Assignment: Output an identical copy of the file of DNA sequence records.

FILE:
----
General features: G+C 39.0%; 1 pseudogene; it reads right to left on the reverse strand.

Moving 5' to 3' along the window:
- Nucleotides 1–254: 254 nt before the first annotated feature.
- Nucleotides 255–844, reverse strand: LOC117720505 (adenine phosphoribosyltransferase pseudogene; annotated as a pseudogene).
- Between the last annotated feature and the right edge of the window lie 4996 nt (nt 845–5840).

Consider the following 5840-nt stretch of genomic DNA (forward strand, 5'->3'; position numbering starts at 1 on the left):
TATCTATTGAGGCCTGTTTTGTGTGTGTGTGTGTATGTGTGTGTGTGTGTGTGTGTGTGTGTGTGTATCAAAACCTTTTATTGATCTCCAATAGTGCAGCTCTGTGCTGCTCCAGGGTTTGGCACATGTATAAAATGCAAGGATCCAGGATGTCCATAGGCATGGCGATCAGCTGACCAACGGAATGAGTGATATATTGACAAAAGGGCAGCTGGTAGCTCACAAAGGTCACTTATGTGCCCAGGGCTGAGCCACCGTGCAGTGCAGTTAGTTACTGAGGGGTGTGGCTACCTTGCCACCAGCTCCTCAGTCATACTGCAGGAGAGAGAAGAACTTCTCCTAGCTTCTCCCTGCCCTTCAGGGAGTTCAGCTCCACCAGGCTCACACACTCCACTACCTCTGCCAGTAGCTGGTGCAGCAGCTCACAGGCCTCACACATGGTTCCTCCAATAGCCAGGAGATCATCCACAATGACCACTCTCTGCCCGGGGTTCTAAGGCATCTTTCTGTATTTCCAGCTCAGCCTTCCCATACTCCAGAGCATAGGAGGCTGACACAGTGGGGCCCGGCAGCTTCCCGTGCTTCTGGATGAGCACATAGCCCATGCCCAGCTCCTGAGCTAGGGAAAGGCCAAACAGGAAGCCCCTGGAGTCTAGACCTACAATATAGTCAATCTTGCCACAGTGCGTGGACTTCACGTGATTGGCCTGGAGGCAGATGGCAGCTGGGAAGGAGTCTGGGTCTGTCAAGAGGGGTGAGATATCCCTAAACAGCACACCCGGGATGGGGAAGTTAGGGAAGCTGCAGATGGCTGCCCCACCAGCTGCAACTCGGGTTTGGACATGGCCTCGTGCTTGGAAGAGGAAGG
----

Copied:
General features: G+C 39.0%; 1 pseudogene; it reads right to left on the reverse strand.

Moving 5' to 3' along the window:
- Nucleotides 1–254: 254 nt before the first annotated feature.
- Nucleotides 255–844, reverse strand: LOC117720505 (adenine phosphoribosyltransferase pseudogene; annotated as a pseudogene).
- Between the last annotated feature and the right edge of the window lie 4996 nt (nt 845–5840).

Consider the following 5840-nt stretch of genomic DNA (forward strand, 5'->3'; position numbering starts at 1 on the left):
TATCTATTGAGGCCTGTTTTGTGTGTGTGTGTGTATGTGTGTGTGTGTGTGTGTGTGTGTGTGTGTATCAAAACCTTTTATTGATCTCCAATAGTGCAGCTCTGTGCTGCTCCAGGGTTTGGCACATGTATAAAATGCAAGGATCCAGGATGTCCATAGGCATGGCGATCAGCTGACCAACGGAATGAGTGATATATTGACAAAAGGGCAGCTGGTAGCTCACAAAGGTCACTTATGTGCCCAGGGCTGAGCCACCGTGCAGTGCAGTTAGTTACTGAGGGGTGTGGCTACCTTGCCACCAGCTCCTCAGTCATACTGCAGGAGAGAGAAGAACTTCTCCTAGCTTCTCCCTGCCCTTCAGGGAGTTCAGCTCCACCAGGCTCACACACTCCACTACCTCTGCCAGTAGCTGGTGCAGCAGCTCACAGGCCTCACACATGGTTCCTCCAATAGCCAGGAGATCATCCACAATGACCACTCTCTGCCCGGGGTTCTAAGGCATCTTTCTGTATTTCCAGCTCAGCCTTCCCATACTCCAGAGCATAGGAGGCTGACACAGTGGGGCCCGGCAGCTTCCCGTGCTTCTGGATGAGCACATAGCCCATGCCCAGCTCCTGAGCTAGGGAAAGGCCAAACAGGAAGCCCCTGGAGTCTAGACCTACAATATAGTCAATCTTGCCACAGTGCGTGGACTTCACGTGATTGGCCTGGAGGCAGATGGCAGCTGGGAAGGAGTCTGGGTCTGTCAAGAGGGGTGAGATATCCCTAAACAGCACACCCGGGATGGGGAAGTTAGGGAAGCTGCAGATGGCTGCCCCACCAGCTGCAACTCGGGTTTGGACATGGCCTCGTGCTTGGAAGAGGAAGG